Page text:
Red squirrels are susceptible to T. gondii, and infection can lead to death. However, in our sample, the proportion of squirrels that died of toxoplasmosis (>50%) was higher than in other studies (≈16%) (5,6,7). The apparent increase in squirrel deaths and unexpectedly high proportion of fatal T. gondii infections suggests a toxoplasmosis outbreak among red squirrels. Possible explanations for this surge in cases include increased exposure to the parasite, increased susceptibility to infection, or increased virulence of the pathogen. Clonal T. gondii type II, the strain most frequently involved in human cases and endemic to Europe and North America, was identified. An increased virulence of the pathogen could not be proven (8). On the basis of lymphoid hyperplasia in the spleen and lymph nodes, affected squirrels had no signs of immunosuppression. Thus, the most likely explanation is increased exposure to the parasite.

Sources of infection for red squirrels are not known; however, oocysts shed in cat feces may contaminate the nuts, fungi, shoots, and berries that constitute the diet of the squirrel. Stray, unspayed cats are common in the Dutch countryside. More than 3 million domestic cats (Felis domesticus) exist in the Netherlands, including several tens of thousands of free-roaming cats that reproduce (9). Determining the exact source of infection is important because humans also harvest wild fruits, nuts, and fungi from these areas. This outbreak highlights that contamination of the environment with T. gondii oocysts is of concern not only from a public health viewpoint but from a biodiversity perspective as well (1,10).

Marja Kik Comments to Author , Jooske IJzer, Marieke Opsteegh, Margriet Montizaan, Vilmar Dijkstra, Jolianne Rijks, Andrea Gröne, and Jooske IJzer

Author affiliations: Utrecht University, Utrecht, the Netherlands (M. Kik, J. IJzer, M. Montizaan, J. Rijks, A. Gröne); Dutch National Institute for Public Health and the Environment, Bilthoven, the Netherlands (M. Opsteegh); Dutch Mammal Society, Nijmegen, the Netherlands (V. Dijkstra)


Toxoplasma gondii in Wild Red Squirrels, the Netherlands, 2014

Emerging Infections Diseases, Volume 21, Number 12, December 2015


‘Absurd you could be fined €800,000 for sending spam email and not for deliberately adding rubbish to food’ Netherlands increases fines

The maximum fines which Dutch food safety inspectors can levy on companies caught meddling with food has been increased from €4,500 to €810,000 following a vote in parliament on Tuesday evening.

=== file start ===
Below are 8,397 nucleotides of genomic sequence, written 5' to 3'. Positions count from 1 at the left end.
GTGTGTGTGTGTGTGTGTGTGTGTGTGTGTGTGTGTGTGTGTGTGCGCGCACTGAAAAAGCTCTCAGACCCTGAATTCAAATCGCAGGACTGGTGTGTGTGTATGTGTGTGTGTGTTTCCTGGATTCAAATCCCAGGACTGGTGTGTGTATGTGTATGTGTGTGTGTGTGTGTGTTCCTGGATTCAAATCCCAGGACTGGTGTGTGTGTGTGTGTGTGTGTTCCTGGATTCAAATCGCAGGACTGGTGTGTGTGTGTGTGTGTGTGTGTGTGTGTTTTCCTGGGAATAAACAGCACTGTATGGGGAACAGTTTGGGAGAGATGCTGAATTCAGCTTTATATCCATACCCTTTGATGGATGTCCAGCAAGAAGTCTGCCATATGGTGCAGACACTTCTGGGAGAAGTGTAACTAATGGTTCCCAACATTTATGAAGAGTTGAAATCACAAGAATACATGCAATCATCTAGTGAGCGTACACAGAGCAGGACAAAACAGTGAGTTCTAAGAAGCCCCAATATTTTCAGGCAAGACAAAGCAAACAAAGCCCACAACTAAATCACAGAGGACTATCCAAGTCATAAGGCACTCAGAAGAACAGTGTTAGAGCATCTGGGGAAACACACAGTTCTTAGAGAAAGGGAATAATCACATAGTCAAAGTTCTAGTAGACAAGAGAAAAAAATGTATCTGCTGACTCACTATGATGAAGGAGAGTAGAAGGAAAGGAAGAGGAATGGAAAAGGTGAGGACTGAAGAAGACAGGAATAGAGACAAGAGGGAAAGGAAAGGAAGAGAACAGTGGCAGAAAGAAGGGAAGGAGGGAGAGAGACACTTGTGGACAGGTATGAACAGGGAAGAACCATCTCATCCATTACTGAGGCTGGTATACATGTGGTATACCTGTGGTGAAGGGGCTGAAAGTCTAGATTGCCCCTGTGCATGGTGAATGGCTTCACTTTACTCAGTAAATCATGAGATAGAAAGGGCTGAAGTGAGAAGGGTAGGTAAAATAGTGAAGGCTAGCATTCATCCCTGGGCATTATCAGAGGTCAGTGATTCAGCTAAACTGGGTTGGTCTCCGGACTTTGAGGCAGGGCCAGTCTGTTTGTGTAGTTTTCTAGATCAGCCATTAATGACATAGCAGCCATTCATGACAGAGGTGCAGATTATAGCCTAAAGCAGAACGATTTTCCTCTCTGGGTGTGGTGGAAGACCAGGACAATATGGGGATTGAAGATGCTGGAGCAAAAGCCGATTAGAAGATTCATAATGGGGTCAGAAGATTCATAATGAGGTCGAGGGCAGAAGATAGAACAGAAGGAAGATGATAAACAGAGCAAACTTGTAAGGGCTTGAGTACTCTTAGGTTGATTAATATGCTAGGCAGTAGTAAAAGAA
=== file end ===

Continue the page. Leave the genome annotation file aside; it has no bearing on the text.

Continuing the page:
netherlands.food.safe‘It was absurd that you could be fined €800,000 for sending spam email messages and not for deliberately adding rubbish to food,’ Labour MP Sjoera Dikkers, who sponsored the motion, is quoted by broadcaster Nos as saying after the vote.

For example, fish processing company Foppen, at the centre of a major salmonella scare last year, was given four fines of just €1,050. Ministers wanted to raise the maximum fines to €81,000 but Dikkers said that was not enough to force companies to keep to health and hygiene rules. The consumers’ association welcomed the change in the law. ‘Consumers have had to deal with food scandals time after time,’ a spokesman said. ‘This has made the need for higher fines painfully obvious.’ Dikkers is also campaigning to have all fines administered by food safety inspectors made public.

4 dead, 23000 sickened in 2012 from Salmonella Thompson related to smoked salmon in the Netherlands

On 15 August 2012, an increase in the number of Salmonella Thompson cases was noticed by the Salmonella surveillance in the Netherlands. A case–control study was performed, followed by a food investigation. In total 1,149 cases were laboratory-confirmed between August and December 2012 of which four elderly (76–91 years) were reported to have died due to the infection. The cause of the outbreak was smoked salmon processed at a single site.

r-SMOKED-SALMON-SALMONELLA-large570The smoked salmon had been continuously contaminated in the processing lines through reusable dishes, which turned out to be porous and had become loaded with bacteria.

This is the largest outbreak of salmonellosis ever recorded in the Netherlands. The temporary closure of the processing site and recall of the smoked salmon stopped the outbreak. An estimated four to six million Dutch residents were possibly exposed to the contaminated smoked salmon and an estimated 23,000 persons would have had acute gastroenteritis with S. Thompson during this outbreak.

This outbreak showed that close collaboration between diagnostic laboratories, regional public health services, the national institute for public health and the food safety authorities is essential in outbreak investigations.

Eurosurveillance, Volume 19, Issue 39

Friesema I, de Jong A, Hofhuis A, Heck M, van den Kerkhof H, de Jonge R, Hameryck D, Nagel K, van Vilsteren G, van Beek P, Notermans D, and van Pelt W.

4 dead, 1000 sick with Salmonella in Netherlands 2 years ago; fish processor still not up to scratch

A fish processing company which was at the centre of a salmonella outbreak two years ago, has not yet cleaned up its act, health minister Edith Schippers has told parliament.